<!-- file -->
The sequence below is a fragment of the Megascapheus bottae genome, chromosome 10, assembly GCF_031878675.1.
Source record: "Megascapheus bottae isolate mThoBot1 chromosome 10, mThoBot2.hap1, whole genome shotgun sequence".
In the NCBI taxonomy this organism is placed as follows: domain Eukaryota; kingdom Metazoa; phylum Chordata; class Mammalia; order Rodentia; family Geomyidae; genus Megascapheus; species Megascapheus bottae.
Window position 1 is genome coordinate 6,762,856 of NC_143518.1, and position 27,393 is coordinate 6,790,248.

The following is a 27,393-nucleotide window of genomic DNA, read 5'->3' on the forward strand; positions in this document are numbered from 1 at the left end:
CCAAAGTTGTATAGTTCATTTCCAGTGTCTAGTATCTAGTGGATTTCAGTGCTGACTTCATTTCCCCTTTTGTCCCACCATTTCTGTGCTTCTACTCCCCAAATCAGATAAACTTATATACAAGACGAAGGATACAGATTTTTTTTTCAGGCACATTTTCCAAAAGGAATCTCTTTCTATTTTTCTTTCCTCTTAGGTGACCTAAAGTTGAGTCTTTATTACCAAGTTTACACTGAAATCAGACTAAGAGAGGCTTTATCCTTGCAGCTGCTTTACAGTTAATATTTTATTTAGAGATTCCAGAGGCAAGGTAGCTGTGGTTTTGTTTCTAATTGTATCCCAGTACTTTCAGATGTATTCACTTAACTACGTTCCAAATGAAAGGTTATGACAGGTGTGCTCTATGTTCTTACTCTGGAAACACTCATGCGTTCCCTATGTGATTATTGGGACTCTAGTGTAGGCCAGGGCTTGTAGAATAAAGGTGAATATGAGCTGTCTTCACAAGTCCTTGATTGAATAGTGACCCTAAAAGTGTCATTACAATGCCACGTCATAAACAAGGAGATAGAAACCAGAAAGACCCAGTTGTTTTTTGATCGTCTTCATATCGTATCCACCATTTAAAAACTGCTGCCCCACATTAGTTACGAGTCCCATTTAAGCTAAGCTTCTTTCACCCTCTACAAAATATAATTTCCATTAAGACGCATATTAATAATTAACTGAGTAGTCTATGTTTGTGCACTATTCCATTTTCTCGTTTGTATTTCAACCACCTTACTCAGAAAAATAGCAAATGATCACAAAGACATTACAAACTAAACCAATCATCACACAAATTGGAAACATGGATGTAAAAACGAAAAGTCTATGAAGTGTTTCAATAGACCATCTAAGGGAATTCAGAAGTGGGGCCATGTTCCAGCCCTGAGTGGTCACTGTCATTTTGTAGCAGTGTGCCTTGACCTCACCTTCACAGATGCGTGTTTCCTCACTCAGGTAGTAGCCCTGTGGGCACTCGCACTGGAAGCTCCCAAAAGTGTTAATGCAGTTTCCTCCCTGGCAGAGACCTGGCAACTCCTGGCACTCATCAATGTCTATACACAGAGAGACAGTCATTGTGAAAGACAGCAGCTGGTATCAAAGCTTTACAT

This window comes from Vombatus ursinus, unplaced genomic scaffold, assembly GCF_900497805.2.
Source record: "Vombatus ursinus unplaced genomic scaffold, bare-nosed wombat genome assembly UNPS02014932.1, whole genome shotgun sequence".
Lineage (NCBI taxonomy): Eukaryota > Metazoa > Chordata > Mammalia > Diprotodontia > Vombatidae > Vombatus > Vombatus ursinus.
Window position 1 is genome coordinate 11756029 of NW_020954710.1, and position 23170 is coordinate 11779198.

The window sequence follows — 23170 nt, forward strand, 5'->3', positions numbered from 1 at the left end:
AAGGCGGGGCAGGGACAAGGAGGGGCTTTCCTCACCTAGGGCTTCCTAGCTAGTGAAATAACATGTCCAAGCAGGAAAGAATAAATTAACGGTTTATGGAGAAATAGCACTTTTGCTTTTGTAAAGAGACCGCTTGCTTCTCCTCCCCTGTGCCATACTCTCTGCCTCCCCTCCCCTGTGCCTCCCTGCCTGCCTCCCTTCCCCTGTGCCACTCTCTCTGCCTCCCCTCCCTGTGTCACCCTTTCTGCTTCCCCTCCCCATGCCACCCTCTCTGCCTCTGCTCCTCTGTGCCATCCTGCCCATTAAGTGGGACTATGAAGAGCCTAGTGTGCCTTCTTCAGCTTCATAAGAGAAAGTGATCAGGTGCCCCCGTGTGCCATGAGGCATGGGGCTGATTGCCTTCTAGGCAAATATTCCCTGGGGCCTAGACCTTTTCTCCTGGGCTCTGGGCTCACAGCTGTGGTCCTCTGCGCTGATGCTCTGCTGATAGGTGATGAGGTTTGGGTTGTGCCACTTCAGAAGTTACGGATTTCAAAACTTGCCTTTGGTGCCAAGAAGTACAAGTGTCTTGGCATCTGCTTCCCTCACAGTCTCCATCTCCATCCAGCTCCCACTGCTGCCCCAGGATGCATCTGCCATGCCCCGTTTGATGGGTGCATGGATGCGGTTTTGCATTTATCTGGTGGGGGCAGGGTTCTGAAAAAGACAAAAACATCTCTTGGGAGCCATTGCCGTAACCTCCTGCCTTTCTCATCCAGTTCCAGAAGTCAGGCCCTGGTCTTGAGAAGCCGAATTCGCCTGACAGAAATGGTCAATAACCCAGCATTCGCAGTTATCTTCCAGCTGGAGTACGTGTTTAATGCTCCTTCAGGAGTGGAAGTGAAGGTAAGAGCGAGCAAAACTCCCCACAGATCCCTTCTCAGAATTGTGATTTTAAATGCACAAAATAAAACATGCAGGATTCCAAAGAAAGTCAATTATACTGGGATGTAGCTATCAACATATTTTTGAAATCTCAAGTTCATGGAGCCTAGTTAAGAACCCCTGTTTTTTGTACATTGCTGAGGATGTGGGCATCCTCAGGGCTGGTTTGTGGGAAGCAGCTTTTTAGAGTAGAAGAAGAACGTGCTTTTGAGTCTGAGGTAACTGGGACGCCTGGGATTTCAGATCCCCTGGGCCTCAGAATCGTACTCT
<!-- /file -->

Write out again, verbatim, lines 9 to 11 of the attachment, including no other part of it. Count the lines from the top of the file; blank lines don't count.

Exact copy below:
Lineage (NCBI taxonomy): Eukaryota > Metazoa > Chordata > Mammalia > Diprotodontia > Vombatidae > Vombatus > Vombatus ursinus.
Window position 1 is genome coordinate 11756029 of NW_020954710.1, and position 23170 is coordinate 11779198.

The window sequence follows — 23170 nt, forward strand, 5'->3', positions numbered from 1 at the left end: